The EPP Group voted today in favour of the final report of the Special Committee, concluding 12 months of work.
“Abolish Golden Visa schemes, step up the fight against money laundering, collaborate more closely to fight tax avoidance and tax fraud and update tax regimes to the age of digitalisation. These are the main conclusions the EPP Group draws from the work of the Special Committee on Financial Crimes, Tax Evasion and Tax Avoidance”, said Luděk Niedermayer MEP and Dariusz Rosati MEP.
“The Golden Visa and special tax schemes to attract foreign investors pose a security threat to the EU while delivering only marginal or zero economic benefits and devaluating European citizenship”, said Niedermayer, Parliament’s Co-Rapporteur of the Report.
Russia plays a disreputable role in tax avoidance, tax evasion and money laundering, MEPs underlined.
Rosati pointed out Russia’s role in several scandals investigated by the Special Committee: “Money laundering cases, including ING Bank, ABLV Bank, Danske Bank as well as Deutsche Bank were linked to Russian capital or citizens. In addition, the infamous Golden Visa programmes very often benefit Russian oligarchs. Our work in the Committee has proven that Russians and Russia play a disreputable role in tax avoidance, tax evasion and money laundering within the EU”, said Rosati, the EPP Group’s Spokesman in the Special Committee.
Through inaction, Member States are enabling the problem
The EPP Group also deplores the inability of EU Member States to agree on fundamental measures to tackle the problem of legal tax avoidance. “Through inaction and lack of cooperation, Member States are enabling the problem. The Single Market needs, among others, a Common Consolidated Corporate Tax Base. We call on the Council to stop quarrelling. European citizens do not want their leaders to be the weakest link in this battle”, Rosati stressed.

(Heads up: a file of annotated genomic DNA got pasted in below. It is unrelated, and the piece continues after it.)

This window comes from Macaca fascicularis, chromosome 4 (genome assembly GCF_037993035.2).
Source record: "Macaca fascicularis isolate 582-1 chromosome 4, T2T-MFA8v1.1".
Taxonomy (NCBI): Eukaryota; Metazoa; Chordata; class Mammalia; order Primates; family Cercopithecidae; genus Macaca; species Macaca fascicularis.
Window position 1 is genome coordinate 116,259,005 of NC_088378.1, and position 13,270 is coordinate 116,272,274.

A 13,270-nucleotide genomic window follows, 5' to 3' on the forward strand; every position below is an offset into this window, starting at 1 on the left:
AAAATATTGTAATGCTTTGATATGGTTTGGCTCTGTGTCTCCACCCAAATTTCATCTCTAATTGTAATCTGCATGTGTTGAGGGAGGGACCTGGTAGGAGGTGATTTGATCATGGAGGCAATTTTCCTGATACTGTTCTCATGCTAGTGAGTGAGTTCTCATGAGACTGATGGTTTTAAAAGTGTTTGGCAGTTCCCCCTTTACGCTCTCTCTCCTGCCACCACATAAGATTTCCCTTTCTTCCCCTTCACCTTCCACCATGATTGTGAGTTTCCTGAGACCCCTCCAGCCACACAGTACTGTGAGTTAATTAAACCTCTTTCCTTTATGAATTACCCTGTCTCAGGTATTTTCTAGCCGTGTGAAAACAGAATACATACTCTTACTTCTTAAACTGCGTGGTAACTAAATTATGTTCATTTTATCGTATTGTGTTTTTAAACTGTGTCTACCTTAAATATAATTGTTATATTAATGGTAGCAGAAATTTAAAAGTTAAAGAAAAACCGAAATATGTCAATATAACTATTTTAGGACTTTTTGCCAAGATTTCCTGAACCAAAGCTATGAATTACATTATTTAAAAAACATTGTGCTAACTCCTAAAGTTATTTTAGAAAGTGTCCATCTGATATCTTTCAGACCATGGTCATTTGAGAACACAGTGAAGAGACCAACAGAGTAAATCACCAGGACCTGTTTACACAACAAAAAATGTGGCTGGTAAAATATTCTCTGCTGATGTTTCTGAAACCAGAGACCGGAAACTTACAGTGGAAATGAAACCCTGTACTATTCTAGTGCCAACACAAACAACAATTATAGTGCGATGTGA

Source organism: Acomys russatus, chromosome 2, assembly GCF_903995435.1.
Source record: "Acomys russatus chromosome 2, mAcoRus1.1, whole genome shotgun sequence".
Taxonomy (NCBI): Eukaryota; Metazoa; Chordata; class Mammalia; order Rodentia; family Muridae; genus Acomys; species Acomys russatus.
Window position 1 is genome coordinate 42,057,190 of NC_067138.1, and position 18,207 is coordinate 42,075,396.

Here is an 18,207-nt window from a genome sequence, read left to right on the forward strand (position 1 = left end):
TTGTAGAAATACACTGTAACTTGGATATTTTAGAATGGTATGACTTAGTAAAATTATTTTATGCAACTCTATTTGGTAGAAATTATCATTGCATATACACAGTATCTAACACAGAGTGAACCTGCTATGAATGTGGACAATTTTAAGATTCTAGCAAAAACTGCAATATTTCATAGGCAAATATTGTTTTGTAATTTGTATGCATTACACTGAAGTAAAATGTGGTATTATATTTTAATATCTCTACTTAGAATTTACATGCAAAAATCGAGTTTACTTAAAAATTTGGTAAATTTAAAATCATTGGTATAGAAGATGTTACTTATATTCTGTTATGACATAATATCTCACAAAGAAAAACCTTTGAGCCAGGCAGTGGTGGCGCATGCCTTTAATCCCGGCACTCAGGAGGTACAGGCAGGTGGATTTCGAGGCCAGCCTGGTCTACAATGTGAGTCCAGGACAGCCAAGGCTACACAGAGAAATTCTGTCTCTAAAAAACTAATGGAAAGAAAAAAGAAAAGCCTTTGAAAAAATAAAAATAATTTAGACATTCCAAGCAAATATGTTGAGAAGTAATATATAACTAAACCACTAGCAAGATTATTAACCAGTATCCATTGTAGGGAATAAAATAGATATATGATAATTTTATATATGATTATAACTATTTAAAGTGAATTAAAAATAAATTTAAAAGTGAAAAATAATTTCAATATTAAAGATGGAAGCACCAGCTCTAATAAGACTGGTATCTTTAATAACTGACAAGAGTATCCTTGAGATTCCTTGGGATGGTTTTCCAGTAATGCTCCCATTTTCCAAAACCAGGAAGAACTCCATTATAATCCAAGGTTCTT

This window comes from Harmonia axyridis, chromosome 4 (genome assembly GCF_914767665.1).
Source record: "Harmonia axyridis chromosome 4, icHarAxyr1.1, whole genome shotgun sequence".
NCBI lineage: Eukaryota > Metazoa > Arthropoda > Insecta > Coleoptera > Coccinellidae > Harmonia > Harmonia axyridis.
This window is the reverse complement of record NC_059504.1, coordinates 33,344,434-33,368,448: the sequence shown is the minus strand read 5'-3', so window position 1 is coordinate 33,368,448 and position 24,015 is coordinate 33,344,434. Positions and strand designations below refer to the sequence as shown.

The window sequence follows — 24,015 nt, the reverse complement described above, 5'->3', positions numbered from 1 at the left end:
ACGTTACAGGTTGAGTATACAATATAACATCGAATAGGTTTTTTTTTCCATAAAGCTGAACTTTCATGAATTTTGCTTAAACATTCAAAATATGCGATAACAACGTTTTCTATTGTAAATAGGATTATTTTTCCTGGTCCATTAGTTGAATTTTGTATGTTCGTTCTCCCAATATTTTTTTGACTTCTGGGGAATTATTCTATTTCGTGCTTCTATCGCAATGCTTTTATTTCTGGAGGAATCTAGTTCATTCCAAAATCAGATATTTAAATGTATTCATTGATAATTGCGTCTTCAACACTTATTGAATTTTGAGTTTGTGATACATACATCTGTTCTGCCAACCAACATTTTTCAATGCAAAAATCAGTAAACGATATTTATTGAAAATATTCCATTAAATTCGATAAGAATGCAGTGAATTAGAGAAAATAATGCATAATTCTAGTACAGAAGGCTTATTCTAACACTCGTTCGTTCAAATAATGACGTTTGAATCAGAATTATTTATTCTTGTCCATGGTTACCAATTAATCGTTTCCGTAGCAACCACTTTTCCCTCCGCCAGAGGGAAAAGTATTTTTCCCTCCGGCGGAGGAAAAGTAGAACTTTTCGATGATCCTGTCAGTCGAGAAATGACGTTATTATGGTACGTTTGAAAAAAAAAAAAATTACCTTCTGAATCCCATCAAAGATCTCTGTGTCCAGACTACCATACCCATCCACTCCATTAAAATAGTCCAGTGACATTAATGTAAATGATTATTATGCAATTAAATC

Russia plays a disreputable role in tax avoidance, tax evasion and money laundering, MEPs underlined
“The problem of money laundering results more from bad enforcement, not so much from bad rules”, said Niedermayer. “Recent cases in the banking sector with large cross-border impact have shown serious shortcomings in the implementation and enforcement of existing law. Here, we see a great opportunity for the involvement of the private sector in the fight against money laundering, particularly through public-private partnerships”, suggested.
In the age of digitalisation, borders no longer apply
Digitalisation makes national solutions to taxation problems inefficient. “The EU has to remain the leader in the global discussion on taxation in the age of digitalisation, where borders no longer apply. Current tax regimes cannot keep up with it. The EU should be actively engaging in the debate on minimum effective taxation currently discussed by the OECD and G20″, Niedermayer concluded.